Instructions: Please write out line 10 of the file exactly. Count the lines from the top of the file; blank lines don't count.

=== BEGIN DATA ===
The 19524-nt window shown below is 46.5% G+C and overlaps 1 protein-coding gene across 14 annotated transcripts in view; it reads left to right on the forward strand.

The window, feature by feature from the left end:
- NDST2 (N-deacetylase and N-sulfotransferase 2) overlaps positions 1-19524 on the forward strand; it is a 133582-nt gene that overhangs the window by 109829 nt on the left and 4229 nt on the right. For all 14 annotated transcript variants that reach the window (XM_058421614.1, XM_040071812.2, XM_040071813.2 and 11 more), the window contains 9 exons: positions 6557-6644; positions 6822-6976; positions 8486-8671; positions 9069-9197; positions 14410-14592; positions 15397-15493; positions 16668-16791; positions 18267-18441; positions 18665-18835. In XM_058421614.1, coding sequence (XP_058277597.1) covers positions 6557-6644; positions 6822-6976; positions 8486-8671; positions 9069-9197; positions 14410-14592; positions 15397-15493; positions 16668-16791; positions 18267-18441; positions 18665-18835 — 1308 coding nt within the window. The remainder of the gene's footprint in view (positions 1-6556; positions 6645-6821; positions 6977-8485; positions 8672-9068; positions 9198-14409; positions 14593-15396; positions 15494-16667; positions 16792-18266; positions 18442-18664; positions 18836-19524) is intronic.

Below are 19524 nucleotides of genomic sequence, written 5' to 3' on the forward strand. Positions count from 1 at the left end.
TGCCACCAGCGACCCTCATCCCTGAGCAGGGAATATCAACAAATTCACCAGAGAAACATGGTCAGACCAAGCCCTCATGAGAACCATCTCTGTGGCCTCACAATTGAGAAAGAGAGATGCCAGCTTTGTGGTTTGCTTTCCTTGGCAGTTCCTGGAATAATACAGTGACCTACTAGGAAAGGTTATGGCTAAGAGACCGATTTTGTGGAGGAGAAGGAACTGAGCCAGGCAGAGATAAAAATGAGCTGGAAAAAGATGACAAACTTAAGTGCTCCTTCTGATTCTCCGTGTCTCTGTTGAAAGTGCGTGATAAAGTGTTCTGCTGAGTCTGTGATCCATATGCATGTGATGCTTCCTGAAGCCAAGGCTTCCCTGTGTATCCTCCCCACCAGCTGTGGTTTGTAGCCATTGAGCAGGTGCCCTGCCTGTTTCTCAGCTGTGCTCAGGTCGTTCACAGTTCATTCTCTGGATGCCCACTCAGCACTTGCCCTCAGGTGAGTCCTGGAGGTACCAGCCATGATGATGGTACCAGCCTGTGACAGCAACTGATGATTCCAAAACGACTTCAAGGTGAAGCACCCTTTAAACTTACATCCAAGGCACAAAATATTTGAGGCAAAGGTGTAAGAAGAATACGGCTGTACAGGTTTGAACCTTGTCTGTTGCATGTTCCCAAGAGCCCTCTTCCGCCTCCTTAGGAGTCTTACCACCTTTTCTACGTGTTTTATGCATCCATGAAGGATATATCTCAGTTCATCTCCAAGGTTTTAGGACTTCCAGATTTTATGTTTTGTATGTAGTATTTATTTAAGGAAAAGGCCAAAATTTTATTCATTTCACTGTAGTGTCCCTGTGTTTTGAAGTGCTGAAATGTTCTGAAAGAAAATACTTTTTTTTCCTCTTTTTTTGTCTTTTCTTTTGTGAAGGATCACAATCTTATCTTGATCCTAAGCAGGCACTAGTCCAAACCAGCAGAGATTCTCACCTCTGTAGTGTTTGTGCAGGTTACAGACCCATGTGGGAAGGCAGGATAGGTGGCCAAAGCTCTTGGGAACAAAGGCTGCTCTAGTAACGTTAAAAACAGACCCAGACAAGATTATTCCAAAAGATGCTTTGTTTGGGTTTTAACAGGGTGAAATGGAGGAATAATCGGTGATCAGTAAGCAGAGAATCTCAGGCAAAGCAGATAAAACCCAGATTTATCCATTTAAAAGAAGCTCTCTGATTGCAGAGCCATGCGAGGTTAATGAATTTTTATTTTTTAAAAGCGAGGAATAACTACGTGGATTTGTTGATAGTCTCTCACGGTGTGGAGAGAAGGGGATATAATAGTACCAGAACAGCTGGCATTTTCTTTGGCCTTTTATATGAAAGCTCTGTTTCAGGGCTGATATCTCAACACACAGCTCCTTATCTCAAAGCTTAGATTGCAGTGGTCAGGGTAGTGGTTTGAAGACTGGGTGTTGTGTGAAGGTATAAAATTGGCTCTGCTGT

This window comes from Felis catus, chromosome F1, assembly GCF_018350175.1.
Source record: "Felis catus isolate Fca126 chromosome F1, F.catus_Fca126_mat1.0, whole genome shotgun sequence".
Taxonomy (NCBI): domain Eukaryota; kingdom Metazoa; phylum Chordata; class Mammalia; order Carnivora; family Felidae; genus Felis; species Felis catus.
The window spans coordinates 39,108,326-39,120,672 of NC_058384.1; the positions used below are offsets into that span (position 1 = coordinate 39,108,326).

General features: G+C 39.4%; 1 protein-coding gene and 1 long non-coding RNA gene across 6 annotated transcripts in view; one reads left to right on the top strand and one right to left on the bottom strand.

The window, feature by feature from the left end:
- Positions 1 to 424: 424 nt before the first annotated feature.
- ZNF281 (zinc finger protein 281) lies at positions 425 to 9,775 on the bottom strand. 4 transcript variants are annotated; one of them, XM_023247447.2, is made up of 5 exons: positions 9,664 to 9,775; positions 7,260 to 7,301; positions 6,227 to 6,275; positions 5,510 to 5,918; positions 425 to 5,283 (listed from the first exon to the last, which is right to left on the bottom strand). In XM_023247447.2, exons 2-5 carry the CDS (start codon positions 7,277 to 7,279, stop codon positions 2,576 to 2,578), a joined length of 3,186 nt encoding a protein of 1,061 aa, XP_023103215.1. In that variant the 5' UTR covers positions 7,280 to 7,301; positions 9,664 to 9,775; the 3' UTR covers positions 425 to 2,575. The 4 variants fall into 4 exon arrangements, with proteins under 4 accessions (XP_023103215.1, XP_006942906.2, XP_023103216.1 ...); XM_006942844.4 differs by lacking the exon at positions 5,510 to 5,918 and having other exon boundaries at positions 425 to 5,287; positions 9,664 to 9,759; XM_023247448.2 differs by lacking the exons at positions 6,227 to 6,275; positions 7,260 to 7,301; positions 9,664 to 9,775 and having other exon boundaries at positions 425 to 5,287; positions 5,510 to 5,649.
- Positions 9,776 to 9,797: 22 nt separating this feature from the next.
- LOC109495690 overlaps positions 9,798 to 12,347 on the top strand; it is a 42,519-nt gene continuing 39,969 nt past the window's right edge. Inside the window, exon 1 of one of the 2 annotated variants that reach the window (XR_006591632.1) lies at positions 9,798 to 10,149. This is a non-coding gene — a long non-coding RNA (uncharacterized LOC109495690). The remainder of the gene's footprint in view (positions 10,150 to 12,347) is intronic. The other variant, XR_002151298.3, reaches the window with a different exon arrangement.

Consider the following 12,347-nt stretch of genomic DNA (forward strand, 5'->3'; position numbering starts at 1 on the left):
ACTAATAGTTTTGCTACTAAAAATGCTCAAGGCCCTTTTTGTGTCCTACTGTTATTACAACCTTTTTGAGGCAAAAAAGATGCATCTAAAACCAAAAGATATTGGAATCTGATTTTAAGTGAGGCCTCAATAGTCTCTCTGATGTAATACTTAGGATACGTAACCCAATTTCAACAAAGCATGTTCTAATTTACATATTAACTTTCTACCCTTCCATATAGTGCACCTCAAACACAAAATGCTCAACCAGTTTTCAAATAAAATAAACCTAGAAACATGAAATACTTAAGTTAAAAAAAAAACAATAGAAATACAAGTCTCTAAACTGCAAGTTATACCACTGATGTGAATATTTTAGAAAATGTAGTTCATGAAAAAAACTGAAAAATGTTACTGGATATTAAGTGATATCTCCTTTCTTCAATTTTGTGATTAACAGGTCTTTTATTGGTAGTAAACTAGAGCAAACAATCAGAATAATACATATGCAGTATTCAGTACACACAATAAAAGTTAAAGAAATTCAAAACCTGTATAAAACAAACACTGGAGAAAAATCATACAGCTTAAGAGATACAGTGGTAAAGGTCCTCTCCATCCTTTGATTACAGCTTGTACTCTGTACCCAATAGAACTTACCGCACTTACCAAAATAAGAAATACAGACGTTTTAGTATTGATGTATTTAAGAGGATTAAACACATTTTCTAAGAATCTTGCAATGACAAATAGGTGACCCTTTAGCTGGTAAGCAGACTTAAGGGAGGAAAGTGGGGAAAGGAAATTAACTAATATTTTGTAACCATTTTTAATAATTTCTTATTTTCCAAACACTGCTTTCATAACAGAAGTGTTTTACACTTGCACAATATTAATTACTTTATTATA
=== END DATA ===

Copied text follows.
General features: G+C 39.4%; 1 protein-coding gene and 1 long non-coding RNA gene across 6 annotated transcripts in view; one reads left to right on the top strand and one right to left on the bottom strand.